Woodrow Wilson’s racist liberalism
Last month, one of America’s most prestigious universities – Princeton – decided, following a five-year student-led campaign by the Black Justice League, to remove the name of Woodrow Wilson from its School of Public and International Affairs, as well as from an undergraduate hall of residence. This was the most striking toppling of an icon in the recent global ferment against discredited historical figures. Princeton’s trustees devastatingly noted that “Wilson’s racism was significant and consequential even by the standards of his own time…. [his] racist thinking and policies make him an inappropriate namesake.” Wilson was a former president of the United States (1913-1920) and won the Nobel Peace Prize in 1919. He also served as President of Princeton (1902-1910) where he had been a Professor and an undergraduate.
So, was this decision justified? Woodrow Wilson was born in the American South a decade before the country’s civil war (1861-1865) into a family that employed slave labour, and a pastor-father who defended slavery on biblical grounds. This was the bone-deep racism that a young Woodrow inherited, a prejudice that he found difficult to shake off because it would have been akin to betraying his faith. Ironically, Wilson also remains the most intellectually accomplished American president, having obtained a doctorate from Johns Hopkins University and published nine books on American politics and history. He further taught at several American liberal arts colleges, eventually rising to become a full Professor at Princeton.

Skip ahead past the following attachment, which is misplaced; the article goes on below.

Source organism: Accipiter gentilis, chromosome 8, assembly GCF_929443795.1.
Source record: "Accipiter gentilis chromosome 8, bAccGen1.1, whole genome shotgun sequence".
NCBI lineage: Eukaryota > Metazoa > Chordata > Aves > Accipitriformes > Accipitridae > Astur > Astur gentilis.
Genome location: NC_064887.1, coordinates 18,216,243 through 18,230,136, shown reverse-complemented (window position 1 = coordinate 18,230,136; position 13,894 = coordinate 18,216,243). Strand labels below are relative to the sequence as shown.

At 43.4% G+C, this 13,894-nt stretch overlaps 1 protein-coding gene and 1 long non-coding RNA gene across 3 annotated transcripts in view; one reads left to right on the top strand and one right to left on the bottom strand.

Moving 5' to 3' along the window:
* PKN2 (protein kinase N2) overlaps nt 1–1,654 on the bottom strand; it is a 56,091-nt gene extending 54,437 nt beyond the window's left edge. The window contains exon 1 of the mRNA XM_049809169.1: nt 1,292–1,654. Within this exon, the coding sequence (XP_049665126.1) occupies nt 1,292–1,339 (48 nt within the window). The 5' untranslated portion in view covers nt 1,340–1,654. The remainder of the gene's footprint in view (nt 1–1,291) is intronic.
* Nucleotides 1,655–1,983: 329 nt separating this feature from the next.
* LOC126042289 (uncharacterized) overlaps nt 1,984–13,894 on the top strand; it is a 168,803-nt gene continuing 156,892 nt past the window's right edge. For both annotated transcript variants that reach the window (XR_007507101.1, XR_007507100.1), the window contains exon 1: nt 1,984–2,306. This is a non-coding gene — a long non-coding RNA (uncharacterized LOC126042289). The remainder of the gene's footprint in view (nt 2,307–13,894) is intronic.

Wilson identified strongly with the “Lost Cause” movement which promoted a revisionist view of the history of the American Civil War that portrayed the Southern Confederacy as decent people seeking to preserve an agrarian lifestyle against Northern industrialists, rather than the slavery-supporting white supremacists they were. Slaves were depicted by this movement as “happy”. Many of the Confederate monuments currently being toppled were erected by Lost Cause adherents in the early 1900s during Wilson’s own political ascendancy. While I was studying International Relations at Oxford University in the 1990s, Wilson was held up as the patron saint of a liberal international order and an anti-imperial prophet of national self-determination. But there was also much that our Eurocentric curriculum had left unsaid. We were not, for example, taught that Wilson did not recognise the most basic rights of his black citizens, and that he believed that the US should follow the model of his British cousins by assisting “less civilized” peoples to attain the “habit of law and obedience.”
Wilson’s racism was already evident while president of Princeton when he refused to admit black students at a time when Harvard and Yale were doing so. As Governor of New Jersey, he refused to hire blacks into the state’s service. As president, Wilson attacked the modest progress of African Americans under the decade of Reconstruction (1866-1876) by observing that “the dominance of an ignorant and inferior race was justly dreaded…It was a menace to society itself that the negroes should thus of a sudden be set free and left without tutelage or restraint.” He praised “docile” slaves who stayed with their masters, contrasting them favourably with “vagrants, looking for pleasure and gratuitous fortune” who inevitably “turned thieves or importunate beggars.” He described the end of Reconstruction as “the natural, inevitable ascendancy of the whites, the responsible class,” writing that blacks were being denied the vote in the South not because their skin was dark, but because their minds were dark.